Photography News Issue 35

Photography News | Issue 35 | absolutephoto.com

Technique 20

Lighting academy Flower power Flash goes together with macro like brown sauce ina friedegg sandwich. And it’snot just a question of taste. The photographic principles behind macro photography demand as much light as possible, and flash is the easiest way to get it (sure, you can rely on the sun, but only for about one month a year; or you can use continuous lights, but if you’re working with delicate florals even the low heat of LEDs will soon shrivel them up.) gale, so longer exposures really aren’t ideal, unless you’re dealing with static subjects. You could raise the ISO sensitivity to compensate, which will allow faster shutter speeds at the same aperture setting, but there’s a downside to that, too; the increased noise at higher sensitivities will soften the fine details you’re looking for. Fortunately flash can solve these problems, and with freedom of placement you can also portray your subject more creatively than using only the available light. element in an unbroken line, but actually uses two curved flash tubes. There’s an advantage to that, however, which comes in changing the lighting ratio between the two. You don’t need to stick to just a ring flash, though, and here I also planned to add a second flash as a backlight, more of which later. Words & pictures by Kingsley Singleton Using flash with macro subjects is a sure-fire way to make the most of their form and detail. But you need the right kit and techniques to do it... So why does macro need a lot of light? That’s down to

Fitting the flash and composing Setting up a ringflash is easy. The powerpack sits in the hotshoe accessory port, just like a regular speedlight flashgun, and connects the flashtube by a flexible cord. The flashtube is mounted much the same as you fit would a filter holder; an adapter ring screws onto the front of the lens like a filter and the flashtube assembly simply clips onto that. Next, I composed the shot, securing the camera on a tripod and making sure that the subject didn’t sit within the ‘throat’ of the ringflash, where it wouldn’t get any light. The flash does of course make it easier to shoot handheld, but with manual focusing in play, a locked-off position is much easier. Focusing so closely, it’s also likely that some part of the assembly will make contact with bits of the subject like the broader spread of stemsandleaves,whichcantransfervibrations from the camera andmake results unsharp, so I grabbed some scissors and snipped away anything that was touching.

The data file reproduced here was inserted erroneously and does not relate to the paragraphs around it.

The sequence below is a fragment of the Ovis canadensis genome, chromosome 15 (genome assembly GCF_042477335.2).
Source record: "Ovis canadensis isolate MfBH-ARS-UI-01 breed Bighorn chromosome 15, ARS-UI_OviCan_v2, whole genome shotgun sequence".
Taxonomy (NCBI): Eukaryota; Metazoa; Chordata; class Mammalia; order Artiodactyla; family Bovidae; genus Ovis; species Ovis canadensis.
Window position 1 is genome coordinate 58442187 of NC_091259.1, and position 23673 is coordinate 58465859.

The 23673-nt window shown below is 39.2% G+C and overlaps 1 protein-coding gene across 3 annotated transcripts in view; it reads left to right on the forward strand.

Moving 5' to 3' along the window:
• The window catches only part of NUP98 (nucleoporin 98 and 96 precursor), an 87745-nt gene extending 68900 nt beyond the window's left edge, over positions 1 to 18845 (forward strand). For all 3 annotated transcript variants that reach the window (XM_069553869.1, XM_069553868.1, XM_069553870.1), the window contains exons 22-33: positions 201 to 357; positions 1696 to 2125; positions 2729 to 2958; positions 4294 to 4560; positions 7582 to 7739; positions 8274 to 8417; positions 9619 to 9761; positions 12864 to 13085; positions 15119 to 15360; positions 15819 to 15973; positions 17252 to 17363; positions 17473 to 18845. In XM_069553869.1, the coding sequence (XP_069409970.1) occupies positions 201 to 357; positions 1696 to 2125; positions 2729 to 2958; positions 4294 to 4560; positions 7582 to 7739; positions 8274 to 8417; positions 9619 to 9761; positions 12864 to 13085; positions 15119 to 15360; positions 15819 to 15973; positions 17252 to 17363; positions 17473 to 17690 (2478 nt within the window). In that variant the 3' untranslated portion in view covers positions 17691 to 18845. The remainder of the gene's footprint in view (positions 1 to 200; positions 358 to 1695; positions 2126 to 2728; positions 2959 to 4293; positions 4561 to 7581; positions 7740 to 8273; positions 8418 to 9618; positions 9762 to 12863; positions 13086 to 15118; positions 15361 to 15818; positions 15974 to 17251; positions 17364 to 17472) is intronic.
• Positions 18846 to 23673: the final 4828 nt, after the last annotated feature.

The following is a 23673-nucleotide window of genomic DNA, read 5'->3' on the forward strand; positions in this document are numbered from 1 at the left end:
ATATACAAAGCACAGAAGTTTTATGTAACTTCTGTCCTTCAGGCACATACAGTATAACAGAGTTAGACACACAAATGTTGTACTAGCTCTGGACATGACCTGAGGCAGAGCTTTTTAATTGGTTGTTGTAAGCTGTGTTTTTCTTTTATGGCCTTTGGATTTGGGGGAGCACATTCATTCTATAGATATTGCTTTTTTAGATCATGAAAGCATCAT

relationship between macro focusing and aperture...

Sowhy doesmacro need a lot of light? That’s down to relationship between macro focusing and aperture, as well as any movement is exaggerated by the closeup view. Let’s unpack this a bit: as you focus closely on a macro subject there is a natural light loss as the lens extends out and this can be significant. It can be one stop or more. Alsodepth-of-fieldgets very shallowevenat small apertures, so to hold the subject in focus you often need pick settings like f/11 or above. Those small apertures don’t let in as much light, so to get a bright exposure you then need slower than normal shutter speeds. Now, these slower shutter speeds have a drawback in that you’re more likely to show movement in the subject or from the camera (especially if you’re shooting handheld). What’s more, when focusing closely even a slight breeze can make delicate flowers or grasses look like they’re whipping about in a

Lighting for macro So, flash is the saviour here, but with macro you also often need to pick the right kind of flash. For example in this technique I was using a Laowa 60mm f/2.8 2:1 macro lens that focuses very close to the front element. A regular pop-up flash, or even an accessory flash mounted on the camera can’t deal with that, as the lens itself will block light from the flash hitting the subject; everything ends up in shadow. Placing a flashgun right next to the lens isn’t ideal either, so a ringflash or ringlight is required; a type of flash that sits around the front element, so that its illumination is right where it’s needed. For this technique I used a Nissin MF18 Macro Flash, which like many similar accessories, isn’t strictly a ringflash; the light does not extend all the way around the front

1/8sec with no flash

Top Shooting in manual mode at f/11 and with an ISO of 400, a shutter speed of 1/30sec was used to retain some ambient light in the background and balance the illumination from the flash. Above A ringlight or macro-flash wraps around the front element adding vital light to tiny shadowed subjects.

1/30sec with TTL flash

1/30sec with TTL flash at +2.0EV and backlight

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